The sample group was smaller than normally used for such a study and, in turn, may not have been statistically reliable.   The study had a 20% margin of error.   The participants were shown a total of five attorney advertisements, of which two were produced by Respondent.   This undoubtedly focused the participants' attention more keenly on the Respondent's advertisements.   Respondent's advertisement was the only one of the five that referenced anything regarding a client's job.   The questionnaires were also worded in a way that elicited the desired response from participants.

In the absence of any reliable data that the advertisement was misleading, the determination of this issue requires an analysis of the text of the advertisement in conjunction with Rules 7.1(a) and 7.1(b), RPC, and the related Comments.   See Zauderer, 471 U.S. at 652, 105 S.Ct. 2265 (noting that a State need not “conduct a survey of the ․ public before it [may] determine that the [advertisement] had a tendency to mislead” when “the possibility of deception” is self-evident (citation omitted)).

We find the text of the advertisement does not:  (1) contain a “material misrepresentation,” or (2) operate to “create an unjustified expectation” about the results Respondent could achieve for an injured worker.

In discussing the advertisement, Respondent testified he was truthful in his representation that he would “work to protect” an injured client's job if a worker's compensation claim was filed.   This broad statement did not imply that Respondent could guarantee or ensure that a client would not lose his job.   Instead, it was merely a statement of Respondent's role as an advocate on behalf of a client.   Within this advocacy role, Respondent appeared to convey that he would use whatever means, including statutory remedies, which were available to guard against a client's loss of employment.   Accordingly, we hold the ODC failed to prove by clear and convincing evidence that Respondent's advertisement violated either Rule 7.1(a) or Rule 7.1(b).

Based on the foregoing, we dismiss the formal charges against Respondent.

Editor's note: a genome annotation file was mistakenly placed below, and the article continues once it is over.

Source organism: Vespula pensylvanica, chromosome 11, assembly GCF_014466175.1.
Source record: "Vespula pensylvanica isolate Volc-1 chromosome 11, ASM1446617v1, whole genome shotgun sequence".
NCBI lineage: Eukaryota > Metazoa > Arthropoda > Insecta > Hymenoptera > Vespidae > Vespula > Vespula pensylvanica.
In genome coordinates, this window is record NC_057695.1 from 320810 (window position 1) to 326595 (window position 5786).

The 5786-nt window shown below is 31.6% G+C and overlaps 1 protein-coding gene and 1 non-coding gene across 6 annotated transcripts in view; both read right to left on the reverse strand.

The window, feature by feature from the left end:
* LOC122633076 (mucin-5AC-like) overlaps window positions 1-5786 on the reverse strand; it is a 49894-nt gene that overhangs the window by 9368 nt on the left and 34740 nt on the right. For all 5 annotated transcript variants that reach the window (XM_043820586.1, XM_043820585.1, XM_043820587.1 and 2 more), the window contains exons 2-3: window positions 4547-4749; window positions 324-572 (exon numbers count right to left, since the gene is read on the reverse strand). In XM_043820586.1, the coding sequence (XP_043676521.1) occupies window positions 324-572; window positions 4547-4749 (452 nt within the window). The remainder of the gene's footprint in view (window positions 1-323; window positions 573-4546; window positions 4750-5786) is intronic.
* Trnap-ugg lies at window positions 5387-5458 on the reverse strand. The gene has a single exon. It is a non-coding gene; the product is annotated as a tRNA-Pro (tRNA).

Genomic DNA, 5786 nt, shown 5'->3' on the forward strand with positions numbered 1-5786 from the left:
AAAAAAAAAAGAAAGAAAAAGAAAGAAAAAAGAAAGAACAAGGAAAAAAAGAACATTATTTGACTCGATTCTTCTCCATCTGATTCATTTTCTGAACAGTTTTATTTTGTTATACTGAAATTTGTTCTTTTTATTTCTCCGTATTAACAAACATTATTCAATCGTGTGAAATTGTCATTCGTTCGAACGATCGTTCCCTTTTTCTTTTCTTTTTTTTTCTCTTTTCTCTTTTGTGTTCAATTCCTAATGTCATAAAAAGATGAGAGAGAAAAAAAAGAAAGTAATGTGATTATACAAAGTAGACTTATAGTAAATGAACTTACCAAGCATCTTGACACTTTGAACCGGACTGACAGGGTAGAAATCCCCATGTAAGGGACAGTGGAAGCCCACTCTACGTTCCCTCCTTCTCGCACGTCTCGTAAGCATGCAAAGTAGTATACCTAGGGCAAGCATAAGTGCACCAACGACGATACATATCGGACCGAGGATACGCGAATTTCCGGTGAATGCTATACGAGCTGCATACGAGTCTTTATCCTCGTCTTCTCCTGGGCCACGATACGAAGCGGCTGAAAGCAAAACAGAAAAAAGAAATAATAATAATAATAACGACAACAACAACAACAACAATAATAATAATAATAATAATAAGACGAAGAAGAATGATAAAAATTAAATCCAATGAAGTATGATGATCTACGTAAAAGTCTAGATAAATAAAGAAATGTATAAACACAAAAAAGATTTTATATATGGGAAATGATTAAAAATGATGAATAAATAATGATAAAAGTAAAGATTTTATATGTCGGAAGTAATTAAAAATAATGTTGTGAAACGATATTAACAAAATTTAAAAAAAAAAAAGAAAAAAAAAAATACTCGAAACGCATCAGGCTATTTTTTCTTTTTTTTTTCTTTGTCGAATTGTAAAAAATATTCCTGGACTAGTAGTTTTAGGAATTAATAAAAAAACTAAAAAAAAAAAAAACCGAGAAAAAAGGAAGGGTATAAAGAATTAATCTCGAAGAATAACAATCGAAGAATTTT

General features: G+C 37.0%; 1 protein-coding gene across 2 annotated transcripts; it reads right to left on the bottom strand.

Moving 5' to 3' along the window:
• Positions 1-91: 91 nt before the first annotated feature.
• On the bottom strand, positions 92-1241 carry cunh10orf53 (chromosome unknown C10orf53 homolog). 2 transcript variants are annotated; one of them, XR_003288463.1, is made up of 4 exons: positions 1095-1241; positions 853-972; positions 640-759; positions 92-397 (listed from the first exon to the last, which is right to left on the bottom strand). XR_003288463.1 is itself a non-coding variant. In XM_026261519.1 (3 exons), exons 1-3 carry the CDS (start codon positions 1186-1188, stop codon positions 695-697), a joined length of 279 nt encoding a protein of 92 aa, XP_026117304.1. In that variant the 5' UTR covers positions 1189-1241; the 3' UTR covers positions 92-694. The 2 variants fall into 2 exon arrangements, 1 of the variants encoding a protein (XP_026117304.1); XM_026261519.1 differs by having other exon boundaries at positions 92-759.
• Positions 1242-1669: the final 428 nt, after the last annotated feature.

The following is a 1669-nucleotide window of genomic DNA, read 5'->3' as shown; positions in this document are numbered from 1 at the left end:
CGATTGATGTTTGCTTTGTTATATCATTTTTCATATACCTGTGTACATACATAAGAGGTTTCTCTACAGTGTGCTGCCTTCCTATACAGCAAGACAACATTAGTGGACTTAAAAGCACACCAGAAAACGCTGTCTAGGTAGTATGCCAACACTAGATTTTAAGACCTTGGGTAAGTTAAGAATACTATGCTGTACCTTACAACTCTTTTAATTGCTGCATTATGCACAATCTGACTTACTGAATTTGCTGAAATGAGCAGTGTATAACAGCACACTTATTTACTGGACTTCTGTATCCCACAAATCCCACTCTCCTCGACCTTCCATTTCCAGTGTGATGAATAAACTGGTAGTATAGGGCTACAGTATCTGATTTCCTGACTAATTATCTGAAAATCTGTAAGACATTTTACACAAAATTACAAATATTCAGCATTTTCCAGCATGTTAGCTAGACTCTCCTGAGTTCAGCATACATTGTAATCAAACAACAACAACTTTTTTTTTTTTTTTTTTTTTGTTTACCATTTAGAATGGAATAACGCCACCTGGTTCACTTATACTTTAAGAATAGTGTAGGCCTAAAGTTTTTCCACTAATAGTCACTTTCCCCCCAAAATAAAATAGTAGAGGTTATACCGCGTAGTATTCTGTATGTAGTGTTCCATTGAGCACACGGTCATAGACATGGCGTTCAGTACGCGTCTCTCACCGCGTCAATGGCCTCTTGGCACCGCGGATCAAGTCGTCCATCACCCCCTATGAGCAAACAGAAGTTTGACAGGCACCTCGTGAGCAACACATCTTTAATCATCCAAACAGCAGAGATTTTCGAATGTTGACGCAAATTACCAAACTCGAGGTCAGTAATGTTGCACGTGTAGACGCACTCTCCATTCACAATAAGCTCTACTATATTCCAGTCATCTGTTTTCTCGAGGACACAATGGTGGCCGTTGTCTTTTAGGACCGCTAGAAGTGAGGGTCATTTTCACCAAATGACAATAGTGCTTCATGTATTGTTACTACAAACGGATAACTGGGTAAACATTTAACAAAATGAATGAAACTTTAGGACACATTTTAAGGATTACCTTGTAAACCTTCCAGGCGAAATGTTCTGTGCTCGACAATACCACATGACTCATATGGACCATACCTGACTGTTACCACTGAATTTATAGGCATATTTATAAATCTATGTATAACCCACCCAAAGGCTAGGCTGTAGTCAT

1.   Respondent is also licensed and operates another office in Virginia.

2.   These rules provide:A lawyer shall not make false, misleading, deceptive, or unfair communications about the lawyer or the lawyer's services.   A communication violates this rule if it:(a) contains a material misrepresentation of fact or law, or omits a fact necessary to make the statement considered as a whole not materially misleading;(b) is likely to create an unjustified expectation about results the lawyer can achieve, or states or implies that the lawyer can achieve results by means that violate the Rules of Professional Conduct or other law.Rule 7.1(a), (b), RPC, Rule 407, SCACR.

3.   After the Investigative Panel for the Commission on Lawyer Conduct determined that Respondent's advertisement was inherently misleading, it authorized the ODC to engage Market Search to conduct a study evaluating Respondent's advertisement.

4.   Section 41-1-80 of the South Carolina Code provides in relevant part:No employer may discharge or demote any employee because the employee has instituted or caused to be instituted, in good faith, any proceeding under the South Carolina Workers' Compensation Law (Title 42 of the 1976 Code), or has testified or is about to testify in any such proceeding.Any employer who violates any provision of this section is liable in a civil action for lost wages suffered by an employee as a result of the violation, and an employee discharged or demoted in violation of this section is entitled to be reinstated to his former position.   The burden of proof is upon the employee.S.C.Code Ann. § 41-1-80 (Supp.2008).

5.   Several participants indicated they believed Respondent could “basically guarantee you that you will not lose your job” if you file a claim or that you would “not have to worry about losing your job if you contact [Respondent].”

6.   Notably, Rule 7.2 of our state Rules of Professional Conduct specifically addresses the benefits of advertising but also cautions against the risk of misleading practices which would result in regulation and disciplinary action.   See Rule 7.2, RPC, Rule 407, SCACR, cmt. 1 (“The interest in expanding public information about legal services ought to prevail over considerations of tradition.   Nevertheless, advertising by lawyers entails the risk of practices that are misleading or overreaching.”).

7.   Because there is no allegation that Respondent's advertisement was false, we confine our analysis to a determination of whether the advertisement was misleading.



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Docket No: No. 26732.

Decided: October 12, 2009

Court: Supreme Court of South Carolina.